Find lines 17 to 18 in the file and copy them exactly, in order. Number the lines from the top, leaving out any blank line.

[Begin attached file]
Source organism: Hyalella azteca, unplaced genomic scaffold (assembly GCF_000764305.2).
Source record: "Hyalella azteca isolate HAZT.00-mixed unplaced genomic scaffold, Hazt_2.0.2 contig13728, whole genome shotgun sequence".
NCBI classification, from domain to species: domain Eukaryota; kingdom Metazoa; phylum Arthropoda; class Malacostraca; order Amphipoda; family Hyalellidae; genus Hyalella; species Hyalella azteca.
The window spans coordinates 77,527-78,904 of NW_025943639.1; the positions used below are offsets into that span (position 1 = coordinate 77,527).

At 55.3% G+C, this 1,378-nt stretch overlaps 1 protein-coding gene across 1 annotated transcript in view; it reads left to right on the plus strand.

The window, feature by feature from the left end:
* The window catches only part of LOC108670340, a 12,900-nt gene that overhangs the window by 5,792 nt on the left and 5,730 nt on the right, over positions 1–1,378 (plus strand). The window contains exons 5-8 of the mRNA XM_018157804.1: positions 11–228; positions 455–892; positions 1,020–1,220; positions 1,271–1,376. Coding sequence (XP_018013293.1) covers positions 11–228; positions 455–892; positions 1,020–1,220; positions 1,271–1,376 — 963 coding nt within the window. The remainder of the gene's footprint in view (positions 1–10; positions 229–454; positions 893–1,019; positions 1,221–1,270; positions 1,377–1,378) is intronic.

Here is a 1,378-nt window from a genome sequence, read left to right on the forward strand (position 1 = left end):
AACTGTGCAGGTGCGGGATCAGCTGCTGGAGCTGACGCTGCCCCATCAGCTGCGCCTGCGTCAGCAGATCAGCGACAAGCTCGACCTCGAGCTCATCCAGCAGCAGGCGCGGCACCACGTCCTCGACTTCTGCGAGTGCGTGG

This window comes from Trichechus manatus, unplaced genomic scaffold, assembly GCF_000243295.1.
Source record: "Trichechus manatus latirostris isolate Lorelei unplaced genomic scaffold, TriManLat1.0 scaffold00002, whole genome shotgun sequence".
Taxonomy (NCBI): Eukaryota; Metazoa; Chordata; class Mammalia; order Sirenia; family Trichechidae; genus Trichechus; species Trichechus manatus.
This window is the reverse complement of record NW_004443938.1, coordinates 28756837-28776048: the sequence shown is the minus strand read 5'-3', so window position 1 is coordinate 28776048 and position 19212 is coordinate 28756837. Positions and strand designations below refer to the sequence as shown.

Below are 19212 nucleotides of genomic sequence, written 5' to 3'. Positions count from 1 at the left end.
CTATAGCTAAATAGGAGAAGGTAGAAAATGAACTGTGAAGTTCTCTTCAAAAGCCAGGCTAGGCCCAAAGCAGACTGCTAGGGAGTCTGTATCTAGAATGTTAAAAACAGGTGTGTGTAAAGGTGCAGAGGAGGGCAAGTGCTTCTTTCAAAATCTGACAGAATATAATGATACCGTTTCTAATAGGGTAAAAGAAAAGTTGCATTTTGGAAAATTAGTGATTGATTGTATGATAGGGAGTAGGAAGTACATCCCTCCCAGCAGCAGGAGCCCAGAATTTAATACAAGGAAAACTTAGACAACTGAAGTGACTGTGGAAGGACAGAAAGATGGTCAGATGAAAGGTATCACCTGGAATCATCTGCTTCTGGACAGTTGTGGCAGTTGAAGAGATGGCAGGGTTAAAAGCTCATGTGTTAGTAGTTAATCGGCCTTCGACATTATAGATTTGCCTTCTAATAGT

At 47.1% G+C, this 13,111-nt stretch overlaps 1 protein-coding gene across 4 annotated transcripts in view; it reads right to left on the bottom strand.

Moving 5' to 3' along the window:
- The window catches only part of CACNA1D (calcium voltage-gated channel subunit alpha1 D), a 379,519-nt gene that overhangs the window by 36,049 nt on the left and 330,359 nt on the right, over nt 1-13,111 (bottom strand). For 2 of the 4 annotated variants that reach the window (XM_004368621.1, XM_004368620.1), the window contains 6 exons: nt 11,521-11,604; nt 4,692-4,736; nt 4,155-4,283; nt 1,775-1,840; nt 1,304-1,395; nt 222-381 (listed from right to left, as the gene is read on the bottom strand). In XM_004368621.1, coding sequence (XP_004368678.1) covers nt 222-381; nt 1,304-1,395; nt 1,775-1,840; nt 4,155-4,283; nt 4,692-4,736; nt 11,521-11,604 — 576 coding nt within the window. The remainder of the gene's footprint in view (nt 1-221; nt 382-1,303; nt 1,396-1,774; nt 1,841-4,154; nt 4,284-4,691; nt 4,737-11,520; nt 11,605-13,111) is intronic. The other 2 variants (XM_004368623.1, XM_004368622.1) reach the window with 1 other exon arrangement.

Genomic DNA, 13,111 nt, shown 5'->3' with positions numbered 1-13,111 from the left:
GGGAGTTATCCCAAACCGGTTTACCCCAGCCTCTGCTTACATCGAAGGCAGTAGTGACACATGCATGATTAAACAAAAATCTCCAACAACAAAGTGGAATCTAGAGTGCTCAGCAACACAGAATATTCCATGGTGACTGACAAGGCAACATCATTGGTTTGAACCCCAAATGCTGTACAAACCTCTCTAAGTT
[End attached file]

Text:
Moving 5' to 3' along the window:
- The window catches only part of CACNA1D (calcium voltage-gated channel subunit alpha1 D), a 379,519-nt gene that overhangs the window by 36,049 nt on the left and 330,359 nt on the right, over nt 1-13,111 (bottom strand). For 2 of the 4 annotated variants that reach the window (XM_004368621.1, XM_004368620.1), the window contains 6 exons: nt 11,521-11,604; nt 4,692-4,736; nt 4,155-4,283; nt 1,775-1,840; nt 1,304-1,395; nt 222-381 (listed from right to left, as the gene is read on the bottom strand). In XM_004368621.1, coding sequence (XP_004368678.1) covers nt 222-381; nt 1,304-1,395; nt 1,775-1,840; nt 4,155-4,283; nt 4,692-4,736; nt 11,521-11,604 — 576 coding nt within the window. The remainder of the gene's footprint in view (nt 1-221; nt 382-1,303; nt 1,396-1,774; nt 1,841-4,154; nt 4,284-4,691; nt 4,737-11,520; nt 11,605-13,111) is intronic. The other 2 variants (XM_004368623.1, XM_004368622.1) reach the window with 1 other exon arrangement.